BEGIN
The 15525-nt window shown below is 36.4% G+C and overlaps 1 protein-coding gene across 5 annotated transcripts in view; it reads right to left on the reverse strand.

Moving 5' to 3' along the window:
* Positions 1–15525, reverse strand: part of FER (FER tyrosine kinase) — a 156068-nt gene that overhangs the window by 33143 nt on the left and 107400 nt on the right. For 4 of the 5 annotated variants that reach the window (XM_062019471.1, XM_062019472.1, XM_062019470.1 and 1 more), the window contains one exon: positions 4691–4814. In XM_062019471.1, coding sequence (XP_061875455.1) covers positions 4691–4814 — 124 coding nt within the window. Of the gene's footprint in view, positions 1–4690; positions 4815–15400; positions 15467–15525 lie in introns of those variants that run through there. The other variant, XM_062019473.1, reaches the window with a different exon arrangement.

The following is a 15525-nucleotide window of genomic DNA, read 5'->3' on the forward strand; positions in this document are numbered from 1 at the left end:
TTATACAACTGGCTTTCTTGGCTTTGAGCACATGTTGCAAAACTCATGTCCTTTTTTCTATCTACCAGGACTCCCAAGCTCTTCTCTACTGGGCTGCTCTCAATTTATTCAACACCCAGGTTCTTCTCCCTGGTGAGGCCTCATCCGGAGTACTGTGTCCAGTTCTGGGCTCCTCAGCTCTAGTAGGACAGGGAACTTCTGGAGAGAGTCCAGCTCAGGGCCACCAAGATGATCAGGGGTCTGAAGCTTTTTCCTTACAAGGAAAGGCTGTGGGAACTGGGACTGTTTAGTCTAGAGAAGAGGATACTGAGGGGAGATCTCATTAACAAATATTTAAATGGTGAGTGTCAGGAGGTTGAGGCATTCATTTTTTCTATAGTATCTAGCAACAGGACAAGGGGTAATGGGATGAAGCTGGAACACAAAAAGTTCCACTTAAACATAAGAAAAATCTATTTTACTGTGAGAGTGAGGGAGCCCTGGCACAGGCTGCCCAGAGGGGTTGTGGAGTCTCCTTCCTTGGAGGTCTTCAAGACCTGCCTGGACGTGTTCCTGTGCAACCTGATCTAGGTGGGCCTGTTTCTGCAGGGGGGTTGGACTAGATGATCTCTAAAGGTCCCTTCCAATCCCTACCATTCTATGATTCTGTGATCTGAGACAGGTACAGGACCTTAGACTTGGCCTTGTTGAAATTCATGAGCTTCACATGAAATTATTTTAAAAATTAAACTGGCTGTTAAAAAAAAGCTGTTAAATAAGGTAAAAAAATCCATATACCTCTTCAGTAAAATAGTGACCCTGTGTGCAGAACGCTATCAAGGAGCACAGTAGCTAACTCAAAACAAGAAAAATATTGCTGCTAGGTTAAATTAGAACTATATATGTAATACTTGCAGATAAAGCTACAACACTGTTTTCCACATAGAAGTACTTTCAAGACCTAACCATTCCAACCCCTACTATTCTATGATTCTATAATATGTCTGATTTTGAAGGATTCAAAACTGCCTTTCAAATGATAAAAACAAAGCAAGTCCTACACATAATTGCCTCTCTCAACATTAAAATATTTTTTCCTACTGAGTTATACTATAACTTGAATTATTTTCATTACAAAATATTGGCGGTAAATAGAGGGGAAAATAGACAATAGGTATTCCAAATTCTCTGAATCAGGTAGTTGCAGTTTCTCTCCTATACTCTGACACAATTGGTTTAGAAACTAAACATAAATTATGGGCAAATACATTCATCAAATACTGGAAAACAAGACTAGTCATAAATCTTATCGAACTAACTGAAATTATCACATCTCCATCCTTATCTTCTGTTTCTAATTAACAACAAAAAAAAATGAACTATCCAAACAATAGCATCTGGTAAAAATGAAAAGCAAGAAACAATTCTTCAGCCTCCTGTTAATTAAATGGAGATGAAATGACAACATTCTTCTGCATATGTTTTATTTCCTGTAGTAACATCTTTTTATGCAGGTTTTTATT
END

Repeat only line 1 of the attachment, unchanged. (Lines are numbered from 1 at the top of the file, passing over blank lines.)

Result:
The 15525-nt window shown below is 36.4% G+C and overlaps 1 protein-coding gene across 5 annotated transcripts in view; it reads right to left on the reverse strand.